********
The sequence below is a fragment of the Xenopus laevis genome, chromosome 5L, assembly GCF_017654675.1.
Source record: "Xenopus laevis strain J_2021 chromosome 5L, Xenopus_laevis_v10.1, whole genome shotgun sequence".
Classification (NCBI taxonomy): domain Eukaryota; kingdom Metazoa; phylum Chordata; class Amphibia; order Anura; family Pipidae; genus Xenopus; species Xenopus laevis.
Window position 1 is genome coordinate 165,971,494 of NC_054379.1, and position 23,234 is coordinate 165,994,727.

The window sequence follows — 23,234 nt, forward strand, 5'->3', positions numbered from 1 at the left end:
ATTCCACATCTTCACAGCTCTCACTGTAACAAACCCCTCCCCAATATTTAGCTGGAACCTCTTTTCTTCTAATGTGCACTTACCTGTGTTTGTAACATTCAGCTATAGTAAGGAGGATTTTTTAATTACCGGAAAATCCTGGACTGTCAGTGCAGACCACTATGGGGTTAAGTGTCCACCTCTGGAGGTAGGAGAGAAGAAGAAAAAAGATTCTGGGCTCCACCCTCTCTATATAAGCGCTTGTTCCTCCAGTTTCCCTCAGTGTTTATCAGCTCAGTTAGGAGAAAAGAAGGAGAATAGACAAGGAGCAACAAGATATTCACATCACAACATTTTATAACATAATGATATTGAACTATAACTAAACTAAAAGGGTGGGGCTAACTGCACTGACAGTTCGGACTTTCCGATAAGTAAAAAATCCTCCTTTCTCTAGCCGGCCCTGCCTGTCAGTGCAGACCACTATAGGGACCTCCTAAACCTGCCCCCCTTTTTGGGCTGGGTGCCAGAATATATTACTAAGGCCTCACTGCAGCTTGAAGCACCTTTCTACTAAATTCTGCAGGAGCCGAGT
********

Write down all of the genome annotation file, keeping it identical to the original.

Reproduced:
The sequence below is a fragment of the Xenopus laevis genome, chromosome 5L, assembly GCF_017654675.1.
Source record: "Xenopus laevis strain J_2021 chromosome 5L, Xenopus_laevis_v10.1, whole genome shotgun sequence".
Classification (NCBI taxonomy): domain Eukaryota; kingdom Metazoa; phylum Chordata; class Amphibia; order Anura; family Pipidae; genus Xenopus; species Xenopus laevis.
Window position 1 is genome coordinate 165,971,494 of NC_054379.1, and position 23,234 is coordinate 165,994,727.

The window sequence follows — 23,234 nt, forward strand, 5'->3', positions numbered from 1 at the left end:
ATTCCACATCTTCACAGCTCTCACTGTAACAAACCCCTCCCCAATATTTAGCTGGAACCTCTTTTCTTCTAATGTGCACTTACCTGTGTTTGTAACATTCAGCTATAGTAAGGAGGATTTTTTAATTACCGGAAAATCCTGGACTGTCAGTGCAGACCACTATGGGGTTAAGTGTCCACCTCTGGAGGTAGGAGAGAAGAAGAAAAAAGATTCTGGGCTCCACCCTCTCTATATAAGCGCTTGTTCCTCCAGTTTCCCTCAGTGTTTATCAGCTCAGTTAGGAGAAAAGAAGGAGAATAGACAAGGAGCAACAAGATATTCACATCACAACATTTTATAACATAATGATATTGAACTATAACTAAACTAAAAGGGTGGGGCTAACTGCACTGACAGTTCGGACTTTCCGATAAGTAAAAAATCCTCCTTTCTCTAGCCGGCCCTGCCTGTCAGTGCAGACCACTATAGGGACCTCCTAAACCTGCCCCCCTTTTTGGGCTGGGTGCCAGAATATATTACTAAGGCCTCACTGCAGCTTGAAGCACCTTTCTACTAAATTCTGCAGGAGCCGAGT